Party-less Ko to whisper in DPP chair's ear
By Katherine Wei ,The China Post
March 5, 2014, 12:13 am TWN
TAIPEI, Taiwan -- Pan-green Taipei mayor aspirant Ko Wen-je (柯文哲) yesterday expressed a wish to communicate with Democratic Progressive Party (DPP) Chairman Su Tseng-chang (蘇貞昌) over the integration issue regarding Ko's stance in the elections.
Ko, who has been long and openly DPP-sympathetic, had scored the best approval rates in a public survey of the Taipei mayoral hopefuls, but was still undecided about whether he would be running as a DPP representative or as an independent candidate.
The DPP's party regulations have required at least two years of party membership for one to run in political elections, but the party has hinted that it would be willing to drop the regulations for Ko if he represented the party.
Despite previously saying that he would drag out the decision as long as possible, Ko said yesterday that “it cannot be postponed any longer,” and that he would be talking to Su soon regarding his possible integration with the DPP.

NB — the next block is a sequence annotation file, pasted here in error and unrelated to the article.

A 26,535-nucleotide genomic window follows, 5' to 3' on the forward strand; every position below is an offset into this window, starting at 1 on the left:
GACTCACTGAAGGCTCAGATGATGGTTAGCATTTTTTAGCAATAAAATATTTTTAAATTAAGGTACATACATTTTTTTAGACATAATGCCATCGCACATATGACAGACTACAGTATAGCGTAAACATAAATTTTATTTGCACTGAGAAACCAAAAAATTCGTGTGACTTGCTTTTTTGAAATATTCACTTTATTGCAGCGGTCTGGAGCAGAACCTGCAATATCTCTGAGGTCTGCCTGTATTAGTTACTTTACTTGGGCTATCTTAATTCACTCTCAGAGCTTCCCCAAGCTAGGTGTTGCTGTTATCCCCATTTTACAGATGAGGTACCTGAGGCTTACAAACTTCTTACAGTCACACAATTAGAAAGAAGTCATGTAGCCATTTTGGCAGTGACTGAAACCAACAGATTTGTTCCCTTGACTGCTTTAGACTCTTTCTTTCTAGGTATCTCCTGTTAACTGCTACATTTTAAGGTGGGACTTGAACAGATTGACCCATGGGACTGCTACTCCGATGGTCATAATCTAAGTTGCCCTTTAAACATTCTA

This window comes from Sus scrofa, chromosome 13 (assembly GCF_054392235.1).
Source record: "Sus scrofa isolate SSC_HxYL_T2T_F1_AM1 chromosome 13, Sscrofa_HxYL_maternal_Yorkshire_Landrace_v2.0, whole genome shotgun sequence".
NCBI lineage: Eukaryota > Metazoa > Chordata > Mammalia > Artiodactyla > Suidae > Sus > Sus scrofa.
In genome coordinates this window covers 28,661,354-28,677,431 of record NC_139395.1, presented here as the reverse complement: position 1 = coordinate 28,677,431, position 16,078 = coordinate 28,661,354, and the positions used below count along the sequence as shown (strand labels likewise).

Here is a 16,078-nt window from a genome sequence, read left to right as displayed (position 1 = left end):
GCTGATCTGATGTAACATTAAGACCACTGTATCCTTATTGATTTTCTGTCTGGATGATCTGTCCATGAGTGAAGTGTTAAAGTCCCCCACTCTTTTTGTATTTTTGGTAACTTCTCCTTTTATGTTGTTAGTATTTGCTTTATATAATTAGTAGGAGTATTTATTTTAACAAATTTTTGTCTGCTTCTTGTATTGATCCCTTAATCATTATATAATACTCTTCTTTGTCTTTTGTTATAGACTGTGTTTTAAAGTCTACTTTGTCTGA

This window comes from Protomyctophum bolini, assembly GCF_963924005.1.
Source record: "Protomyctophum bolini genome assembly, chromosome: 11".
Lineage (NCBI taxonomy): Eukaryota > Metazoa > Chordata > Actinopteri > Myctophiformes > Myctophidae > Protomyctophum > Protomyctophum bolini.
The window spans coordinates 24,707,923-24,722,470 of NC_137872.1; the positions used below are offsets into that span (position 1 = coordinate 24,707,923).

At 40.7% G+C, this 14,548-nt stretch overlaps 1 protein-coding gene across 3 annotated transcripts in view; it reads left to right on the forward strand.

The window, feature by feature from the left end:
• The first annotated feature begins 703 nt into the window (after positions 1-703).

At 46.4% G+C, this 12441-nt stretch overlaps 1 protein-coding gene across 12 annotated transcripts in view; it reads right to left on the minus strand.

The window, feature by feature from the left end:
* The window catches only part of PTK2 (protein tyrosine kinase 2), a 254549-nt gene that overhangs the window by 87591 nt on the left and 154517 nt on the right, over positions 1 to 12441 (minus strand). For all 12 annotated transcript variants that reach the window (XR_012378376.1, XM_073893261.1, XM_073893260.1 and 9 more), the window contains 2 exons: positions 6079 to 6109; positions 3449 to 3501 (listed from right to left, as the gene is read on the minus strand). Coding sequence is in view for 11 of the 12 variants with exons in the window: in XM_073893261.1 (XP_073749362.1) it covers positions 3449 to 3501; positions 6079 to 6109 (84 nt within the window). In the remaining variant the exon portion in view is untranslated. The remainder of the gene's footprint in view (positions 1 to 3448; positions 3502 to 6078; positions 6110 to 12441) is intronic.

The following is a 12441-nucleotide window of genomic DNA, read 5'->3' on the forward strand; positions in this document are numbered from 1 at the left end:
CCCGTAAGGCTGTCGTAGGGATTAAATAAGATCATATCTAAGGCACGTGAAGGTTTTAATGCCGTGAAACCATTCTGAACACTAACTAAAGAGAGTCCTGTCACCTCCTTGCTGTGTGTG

According to local media reports, Ko will be announcing his decision not to join the DPP on March 12, actions that seem to contradict his readiness to meet the DPP chair about a supposed “integration.” In response to the rumors, Ko said that he himself had no inkling of the said announcement. “Whatever I say today, there will be 10 media outlets with 10 different versions tomorrow. An announcement is due for any candidate before joining the elections, but I have no yet decided on the time and the contents of my speech yet,” said Ko.
DPP Central Executive Committee member Hong Chih-kun (洪志坤) said he would be proposing an “integration plan” in the DPP's weekly meeting today, meaning that if the party's slated candidate scored an approval rate which is 5-percent lower than that of a Kuomintang (KMT) candidate, the DPP would have to give up nomination and support a non-party candidate instead.
Hong noted that his plan was to prevent the lack of cooperation from the DPP's eventual candidate with Ko, if the former does fail to defeat the KMT candidate by more than 5 percent.
The Opposition Union
Ko has stated numerous times that he expects to run for Taipei mayor as a part of the “Opposition Union,” but he did not make it clear if he would be a part of the main opposition party. The DPP had announced that if Ko did not show up on March 9 — when it would be holding public announcements for its candidate hopefuls — he would not be able to collaborate with the party in the future.
Lu Announces Campaign Team
Former Vice President Annette Lu (呂秀蓮), also one of the DPP's Taipei mayor hopefuls, yesterday announced her team of campaign advisors and consultants. The team of 66 people includes former Labor Minister Wang Ju-hsuan (王如玄), former Pingtung County Magistrate Su Chia-chyuan (蘇嘉全) and former Tainan County Magistrate Chen Tang-shan (陳唐山).